Horror Films: Current Research on Audience Preferences and Reactions

By James B. Weaver III; Ron Tamborini | Go to book overview

Chapter 5
Developmental Differences in Responses to Horror

Joanne Cantor University of Wisconsin, Madison

Mary Beth Oliver Virginia Polytechnic Institute and State University

When I was about eight years old I watched a film . . . about a little doll that comes alive and terrorizes the owner. Many of the actions of the doll seemed real to me. This was particularly scary because my parents had just returned from Mexico and had brought me a doll that I thought looked just like the crazy doll in the film. For months after watching the film I could hardly sleep and I would definitely remove the doll from my bedroom when I wanted to sleep. . . . Eventually my parents took it away so I could feel safer and more relaxed in my room. (College Student)1

Almost everyone seems to be able to remember an occasion in their childhood when an especially terrifying mass media portrayal took hold of their consciousness and left them frightened, shaken, and troubled for a considerable period of time. Many researchers have reported that such enduring fright reactions, which often involve sleep disturbances and nightmares, are not at all uncommon ( Blumer, 1933; Cantor & Reilly, 1982; Eisenberg, 1936; Hess & Goldman, 1962; Himmelwcit, Oppcnheim, & Vince, 1958; Johnson, 1980; Palmer, Hockett, & Dean, 1983; Preston, 1941).

Although, for ethical reasons, children's responses to the horror genre per se have rarely been investigated directly, a considerable amount of research and theoretical speculation has been conducted on fright reactions to media presentations in general and on children's fright reactions to media fiction specifically. Much of this research is applicable to the question of how children

____________________
1
The quotes from students are from essays in which students reponed on one mass media offering that had frightened them. The contributions of these students are gratefully appreciated. The film titles in parentheses indicate the film referred to, if known.

-63-

Notes for this page

Add a new note
If you are trying to select text to create highlights or citations, remember that you must now click or tap on the first word, and then click or tap on the last word.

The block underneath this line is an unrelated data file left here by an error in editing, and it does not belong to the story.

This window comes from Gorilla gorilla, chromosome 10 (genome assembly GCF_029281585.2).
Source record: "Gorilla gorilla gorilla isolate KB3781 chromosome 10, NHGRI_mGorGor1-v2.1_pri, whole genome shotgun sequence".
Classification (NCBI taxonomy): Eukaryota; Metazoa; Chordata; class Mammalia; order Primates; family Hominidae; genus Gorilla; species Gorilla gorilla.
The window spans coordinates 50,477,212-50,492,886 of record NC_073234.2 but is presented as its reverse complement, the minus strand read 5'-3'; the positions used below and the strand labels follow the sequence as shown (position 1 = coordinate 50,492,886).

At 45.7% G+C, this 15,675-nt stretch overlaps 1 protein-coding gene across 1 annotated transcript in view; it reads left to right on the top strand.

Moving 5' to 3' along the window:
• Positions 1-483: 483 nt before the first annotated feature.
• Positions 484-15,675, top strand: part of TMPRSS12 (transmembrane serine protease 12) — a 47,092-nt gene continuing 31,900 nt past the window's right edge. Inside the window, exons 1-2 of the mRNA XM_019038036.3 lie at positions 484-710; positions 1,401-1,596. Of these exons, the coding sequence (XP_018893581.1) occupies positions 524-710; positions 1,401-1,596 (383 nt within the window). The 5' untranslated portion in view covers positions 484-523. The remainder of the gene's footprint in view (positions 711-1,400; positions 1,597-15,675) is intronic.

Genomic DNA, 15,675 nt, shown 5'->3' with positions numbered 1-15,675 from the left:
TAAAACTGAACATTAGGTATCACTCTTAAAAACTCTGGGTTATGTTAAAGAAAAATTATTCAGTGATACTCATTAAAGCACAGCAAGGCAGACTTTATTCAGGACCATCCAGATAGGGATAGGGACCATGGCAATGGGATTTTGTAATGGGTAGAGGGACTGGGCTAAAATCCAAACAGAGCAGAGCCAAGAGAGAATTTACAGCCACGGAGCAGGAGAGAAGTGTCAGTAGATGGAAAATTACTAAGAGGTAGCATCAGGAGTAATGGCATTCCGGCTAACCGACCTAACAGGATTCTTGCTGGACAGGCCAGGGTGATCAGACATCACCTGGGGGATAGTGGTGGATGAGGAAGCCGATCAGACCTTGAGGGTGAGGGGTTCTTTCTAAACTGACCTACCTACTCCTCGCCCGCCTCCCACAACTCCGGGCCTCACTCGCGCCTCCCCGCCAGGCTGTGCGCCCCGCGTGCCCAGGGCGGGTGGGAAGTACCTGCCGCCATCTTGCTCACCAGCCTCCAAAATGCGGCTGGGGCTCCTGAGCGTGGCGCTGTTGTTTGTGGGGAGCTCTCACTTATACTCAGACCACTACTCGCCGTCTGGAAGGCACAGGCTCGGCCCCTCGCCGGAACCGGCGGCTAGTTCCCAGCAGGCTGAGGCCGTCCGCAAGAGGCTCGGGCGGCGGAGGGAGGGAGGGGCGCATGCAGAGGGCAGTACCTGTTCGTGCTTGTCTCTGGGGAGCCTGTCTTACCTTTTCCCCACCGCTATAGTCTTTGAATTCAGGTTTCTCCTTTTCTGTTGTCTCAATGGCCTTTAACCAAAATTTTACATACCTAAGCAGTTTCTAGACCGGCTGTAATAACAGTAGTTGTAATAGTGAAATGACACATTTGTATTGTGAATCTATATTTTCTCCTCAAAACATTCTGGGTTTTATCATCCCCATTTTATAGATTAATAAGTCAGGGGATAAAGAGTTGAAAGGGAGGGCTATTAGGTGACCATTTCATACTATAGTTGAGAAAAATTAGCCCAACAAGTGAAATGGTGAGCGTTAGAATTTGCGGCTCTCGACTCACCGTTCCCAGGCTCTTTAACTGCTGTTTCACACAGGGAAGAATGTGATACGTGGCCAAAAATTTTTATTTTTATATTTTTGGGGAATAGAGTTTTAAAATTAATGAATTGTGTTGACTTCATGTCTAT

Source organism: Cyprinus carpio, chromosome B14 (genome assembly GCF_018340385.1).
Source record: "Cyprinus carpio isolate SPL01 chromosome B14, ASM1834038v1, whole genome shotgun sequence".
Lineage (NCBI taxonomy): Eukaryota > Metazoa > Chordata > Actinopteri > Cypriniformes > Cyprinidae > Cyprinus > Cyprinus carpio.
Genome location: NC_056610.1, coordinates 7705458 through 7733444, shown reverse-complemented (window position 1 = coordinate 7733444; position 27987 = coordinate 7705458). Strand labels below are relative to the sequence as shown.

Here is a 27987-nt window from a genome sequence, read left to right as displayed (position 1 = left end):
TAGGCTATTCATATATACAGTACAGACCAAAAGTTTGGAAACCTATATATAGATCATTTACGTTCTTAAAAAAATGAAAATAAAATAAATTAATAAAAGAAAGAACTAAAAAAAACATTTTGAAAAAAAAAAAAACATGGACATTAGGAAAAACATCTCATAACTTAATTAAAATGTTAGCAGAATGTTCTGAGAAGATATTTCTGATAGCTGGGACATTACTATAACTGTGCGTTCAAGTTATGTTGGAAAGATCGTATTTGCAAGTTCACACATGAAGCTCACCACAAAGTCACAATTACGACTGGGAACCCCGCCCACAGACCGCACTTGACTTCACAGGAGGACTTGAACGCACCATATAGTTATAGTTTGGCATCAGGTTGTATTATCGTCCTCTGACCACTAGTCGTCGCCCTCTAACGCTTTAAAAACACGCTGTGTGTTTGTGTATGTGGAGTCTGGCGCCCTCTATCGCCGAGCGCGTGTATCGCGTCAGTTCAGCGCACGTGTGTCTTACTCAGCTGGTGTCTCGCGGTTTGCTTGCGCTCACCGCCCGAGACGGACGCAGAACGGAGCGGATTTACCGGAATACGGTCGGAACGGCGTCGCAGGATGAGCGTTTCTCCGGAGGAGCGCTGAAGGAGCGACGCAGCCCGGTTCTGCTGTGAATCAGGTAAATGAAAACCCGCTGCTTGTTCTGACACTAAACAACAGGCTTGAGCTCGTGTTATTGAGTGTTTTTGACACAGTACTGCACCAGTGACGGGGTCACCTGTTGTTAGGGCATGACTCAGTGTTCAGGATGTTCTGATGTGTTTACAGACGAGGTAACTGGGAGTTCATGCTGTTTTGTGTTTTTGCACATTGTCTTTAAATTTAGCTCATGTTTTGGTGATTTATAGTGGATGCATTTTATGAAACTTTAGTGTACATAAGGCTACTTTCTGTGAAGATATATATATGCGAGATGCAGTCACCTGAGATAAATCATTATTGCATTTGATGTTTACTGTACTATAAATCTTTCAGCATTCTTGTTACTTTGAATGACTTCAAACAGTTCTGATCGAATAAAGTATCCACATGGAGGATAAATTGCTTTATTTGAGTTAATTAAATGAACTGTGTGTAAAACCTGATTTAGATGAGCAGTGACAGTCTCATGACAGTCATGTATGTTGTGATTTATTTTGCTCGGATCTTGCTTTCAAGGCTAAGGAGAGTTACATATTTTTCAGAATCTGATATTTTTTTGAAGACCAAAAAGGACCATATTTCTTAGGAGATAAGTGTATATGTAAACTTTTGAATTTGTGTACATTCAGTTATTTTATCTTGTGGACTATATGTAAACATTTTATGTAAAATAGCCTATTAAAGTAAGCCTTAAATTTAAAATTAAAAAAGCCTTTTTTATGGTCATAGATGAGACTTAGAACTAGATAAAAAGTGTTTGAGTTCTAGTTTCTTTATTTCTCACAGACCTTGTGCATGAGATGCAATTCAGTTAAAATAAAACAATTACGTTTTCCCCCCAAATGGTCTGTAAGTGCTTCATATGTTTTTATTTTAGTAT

One moment ...
Default project is now your active project.
Project items

Items saved from this book

This book has been saved
Highlights (0)
Some of your highlights are legacy items.

Highlights saved before July 30, 2012 will not be displayed on their respective source pages.

You can easily re-create the highlights by opening the book page or article, selecting the text, and clicking “Highlight.”

Citations (0)
Some of your citations are legacy items.

Any citation created before July 30, 2012 will labeled as a “Cited page.” New citations will be saved as cited passages, pages or articles.

We also added the ability to view new citations from your projects or the book or article where you created them.

Notes (0)
Bookmarks (0)

You have no saved items from this book

Project items include:
  • Saved book/article
  • Highlights
  • Quotes/citations
  • Notes
  • Bookmarks
Notes
Cite this page

Cited page

Style
Citations are available only to our active members.
Sign up now to cite pages or passages in MLA, APA and Chicago citation styles.

(Einhorn, 1992, p. 25)

(Einhorn 25)

1

1. Lois J. Einhorn, Abraham Lincoln, the Orator: Penetrating the Lincoln Legend (Westport, CT: Greenwood Press, 1992), 25, http://www.questia.com/read/27419298.

Cited page

Bookmark this page
Horror Films: Current Research on Audience Preferences and Reactions
Table of contents

Table of contents

Settings

Settings

Typeface
Text size Smaller Larger Reset View mode
Search within

Search within this book

Look up

Look up a word

  • Dictionary
  • Thesaurus
Please submit a word or phrase above.
Print this page

Print this page

Why can't I print more than one page at a time?

Full screen
/ 206

matching results for page

Cited passage

Style
Citations are available only to our active members.
Sign up now to cite pages or passages in MLA, APA and Chicago citation styles.

"Portraying himself as an honest, ordinary person helped Lincoln identify with his audiences." (Einhorn, 1992, p. 25).

"Portraying himself as an honest, ordinary person helped Lincoln identify with his audiences." (Einhorn 25)

"Portraying himself as an honest, ordinary person helped Lincoln identify with his audiences."1

1. Lois J. Einhorn, Abraham Lincoln, the Orator: Penetrating the Lincoln Legend (Westport, CT: Greenwood Press, 1992), 25, http://www.questia.com/read/27419298.

Cited passage

Welcome to the new Questia Reader

The Questia Reader has been updated to provide you with an even better online reading experience.  It is now 100% Responsive, which means you can read our books and articles on any sized device you wish.  All of your favorite tools like notes, highlights, and citations are still here, but the way you select text has been updated to be easier to use, especially on touchscreen devices.  Here's how:

1. Click or tap the first word you want to select.
2. Click or tap the last word you want to select.

OK, got it!

Thanks for trying Questia!

Please continue trying out our research tools, but please note, full functionality is available only to our active members.

Your work will be lost once you leave this Web page.

For full access in an ad-free environment, sign up now for a FREE, 1-day trial.

Already a member? Log in now.